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South Carolina considers bill to require colleges and universities to teach America's founding documents

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The legislation could pass this week, though it previously faced opposition from some Democrats

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Lawmakers in South Carolina are nearing passage of a bill that would require all public college and university students in the state to study America's founding documents. While the legislation has broad support, some Democrats in the state House opposed the bill in committee, referring to it as "indoctrination" and suggesting that requiring schools to offer a course that teaches the U.S. Constitution and other documents is just "blowing smoke."

Senate Bill 38, the "Reinforcing College Education on America's Constitutional Heritage Act", or REACH Act, was introduced in the state Senate by Sen. Larry Grooms (R-Berkeley) to reform state education law. The bill would require all South Carolina public college students to take a three-credit hour class on American history, American government, or an equivalent course that requires at minimum reading the U.S. Constitution, the Declaration of Independence, the Federalist Papers, and the Emancipation Proclamation.

Grooms' bill would update and modernize existing state law that requires institutions of higher learning to teach a yearlong course on America's founding documents, a law that the bill's supporters say is largely not enforced. The existing law, which is 97 years old, mandates that students complete a "one year" class on America's founding documents and be examined on their "loyalty" to the United States.

The REACH Act would shorten the course requirement from one year to three credit hours, remove the "loyalty" provision — which is problematic for foreign students — and empower the South Carolina Commission on Higher Education to enforce the law.

The bill passed the state Senate in March in an unanimous roll call vote of 45-0. It will be considered in the state House as early as Wednesday this week after advancing through committee on March 16 over the objections of some Democrats.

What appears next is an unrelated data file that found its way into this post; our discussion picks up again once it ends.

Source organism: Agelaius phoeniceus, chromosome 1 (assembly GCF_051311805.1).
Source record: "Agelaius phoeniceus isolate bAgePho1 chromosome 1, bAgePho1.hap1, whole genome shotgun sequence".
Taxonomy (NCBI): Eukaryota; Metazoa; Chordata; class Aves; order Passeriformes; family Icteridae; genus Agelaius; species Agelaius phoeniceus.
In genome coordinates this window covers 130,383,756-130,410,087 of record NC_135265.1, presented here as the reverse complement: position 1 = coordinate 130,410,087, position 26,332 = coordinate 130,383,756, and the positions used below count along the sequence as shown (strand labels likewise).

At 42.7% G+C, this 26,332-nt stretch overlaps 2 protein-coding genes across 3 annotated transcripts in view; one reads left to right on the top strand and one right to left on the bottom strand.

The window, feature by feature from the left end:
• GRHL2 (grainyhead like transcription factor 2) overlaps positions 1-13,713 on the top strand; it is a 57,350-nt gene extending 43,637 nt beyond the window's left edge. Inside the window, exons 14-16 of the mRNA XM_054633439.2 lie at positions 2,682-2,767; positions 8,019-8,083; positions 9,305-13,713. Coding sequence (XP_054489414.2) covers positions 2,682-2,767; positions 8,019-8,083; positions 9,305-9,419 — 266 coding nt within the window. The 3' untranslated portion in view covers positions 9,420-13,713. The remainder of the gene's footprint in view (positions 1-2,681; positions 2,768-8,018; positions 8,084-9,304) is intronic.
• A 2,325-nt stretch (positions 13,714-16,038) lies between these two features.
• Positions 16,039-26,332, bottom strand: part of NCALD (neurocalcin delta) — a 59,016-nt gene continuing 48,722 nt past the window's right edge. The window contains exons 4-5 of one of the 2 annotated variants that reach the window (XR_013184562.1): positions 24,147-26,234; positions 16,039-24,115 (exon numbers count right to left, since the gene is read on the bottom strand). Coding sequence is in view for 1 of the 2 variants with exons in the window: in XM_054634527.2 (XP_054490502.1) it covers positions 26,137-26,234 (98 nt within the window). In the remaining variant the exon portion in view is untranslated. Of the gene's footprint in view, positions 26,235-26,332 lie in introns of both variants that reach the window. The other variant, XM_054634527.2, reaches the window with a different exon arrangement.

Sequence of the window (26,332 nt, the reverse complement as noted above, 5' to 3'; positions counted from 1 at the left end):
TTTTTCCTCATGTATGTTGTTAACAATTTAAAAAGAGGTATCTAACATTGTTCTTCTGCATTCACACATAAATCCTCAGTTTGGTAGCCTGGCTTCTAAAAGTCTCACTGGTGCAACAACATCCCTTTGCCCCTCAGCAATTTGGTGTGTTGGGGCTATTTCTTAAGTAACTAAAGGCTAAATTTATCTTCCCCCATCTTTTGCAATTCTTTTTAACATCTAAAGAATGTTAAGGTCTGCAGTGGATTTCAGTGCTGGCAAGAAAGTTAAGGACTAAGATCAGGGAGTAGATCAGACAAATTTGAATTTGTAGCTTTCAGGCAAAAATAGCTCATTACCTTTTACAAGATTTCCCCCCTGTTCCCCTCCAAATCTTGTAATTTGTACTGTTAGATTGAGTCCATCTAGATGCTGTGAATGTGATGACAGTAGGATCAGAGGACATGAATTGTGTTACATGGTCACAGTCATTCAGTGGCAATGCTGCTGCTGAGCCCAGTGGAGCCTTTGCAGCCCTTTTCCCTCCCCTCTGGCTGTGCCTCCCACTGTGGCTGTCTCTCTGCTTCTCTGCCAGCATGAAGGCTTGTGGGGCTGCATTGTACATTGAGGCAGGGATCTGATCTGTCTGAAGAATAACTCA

State Rep. Michael Rivers (D-St. Helena Island) was one of the House Democrats who opposed the bill. Calling it "indoctrination," Rivers said, "we talk about America being built on God ... but until there's repentance there's no forgiveness of sins. And we can write the Federalist Papers, we can write whatever we want. But until there's some acknowledgement about the sins of the past we are just whistlin' Dixie."

Rivers suggested that requiring students to read the Constitution, the Emancipation Proclamation, and other documents could perpetuate "falsehoods" about American history that could lead to "1861 again in South Carolina."

"This stuff in S. 38, what it's saying, is that we want to indoctrinate college students on their dime to what we think is important," Rivers said. "It's just blowing smoke."

State Rep. Garry Smith (R-Greenville), the REACH Act's chief sponsor in the House, told TheBlaze in an interview Monday that studying America's founding documents will ultimately make South Carolina students better citizens.

"An idea of liberty for all, that whole idea in the Declaration of Independence that all men are created equal and endowed by their creator with certain inalienable rights, those things are found in the Constitution. It flows, it goes together, it was meant to do that. And when we're looking at education in the United States and in South Carolina, we're looking at education to build good citizens who can function in our representative republic," said Smith, who is an affiliate professor of political science at North Greenville University.

By reading America's founding documents, he explained, students will be taught the ideas and principles that animate American government, ideas like federalism — how state governments have some powers under the Constitution that the national government must not infringe upon.

"We're in such danger right now of losing these ideas because you've got a Congress and an administration in Washington, D.C., that is looking to take those rights that under the Constitution were reserved for the states and for the people and make them federal rights. That's completely contrary to what's intended," Smith said.

"When you have citizens that don't understand that liberty for all — and they're thinking about equity instead of equality, and dividing us instead of uniting us, then we've got a real problem," he added.

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